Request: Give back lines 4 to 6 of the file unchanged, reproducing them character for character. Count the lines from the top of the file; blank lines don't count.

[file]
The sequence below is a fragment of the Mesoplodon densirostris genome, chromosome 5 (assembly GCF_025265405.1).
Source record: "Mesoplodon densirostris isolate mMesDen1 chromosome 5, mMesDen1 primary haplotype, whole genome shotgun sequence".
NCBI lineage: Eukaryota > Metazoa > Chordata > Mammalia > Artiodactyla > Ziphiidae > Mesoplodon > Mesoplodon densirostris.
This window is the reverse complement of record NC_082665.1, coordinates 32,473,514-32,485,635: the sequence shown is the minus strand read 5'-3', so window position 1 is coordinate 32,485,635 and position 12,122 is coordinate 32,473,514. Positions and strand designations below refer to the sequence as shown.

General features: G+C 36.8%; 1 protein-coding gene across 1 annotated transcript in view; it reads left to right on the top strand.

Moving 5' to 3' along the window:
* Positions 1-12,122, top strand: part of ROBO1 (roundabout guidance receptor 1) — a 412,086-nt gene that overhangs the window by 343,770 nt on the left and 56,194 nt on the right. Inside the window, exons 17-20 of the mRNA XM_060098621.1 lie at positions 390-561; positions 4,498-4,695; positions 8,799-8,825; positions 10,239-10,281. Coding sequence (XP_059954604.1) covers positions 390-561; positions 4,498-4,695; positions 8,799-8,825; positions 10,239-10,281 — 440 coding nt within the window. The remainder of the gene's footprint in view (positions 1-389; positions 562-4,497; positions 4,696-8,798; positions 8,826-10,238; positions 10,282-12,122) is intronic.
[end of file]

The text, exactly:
This window is the reverse complement of record NC_082665.1, coordinates 32,473,514-32,485,635: the sequence shown is the minus strand read 5'-3', so window position 1 is coordinate 32,485,635 and position 12,122 is coordinate 32,473,514. Positions and strand designations below refer to the sequence as shown.

General features: G+C 36.8%; 1 protein-coding gene across 1 annotated transcript in view; it reads left to right on the top strand.

Moving 5' to 3' along the window: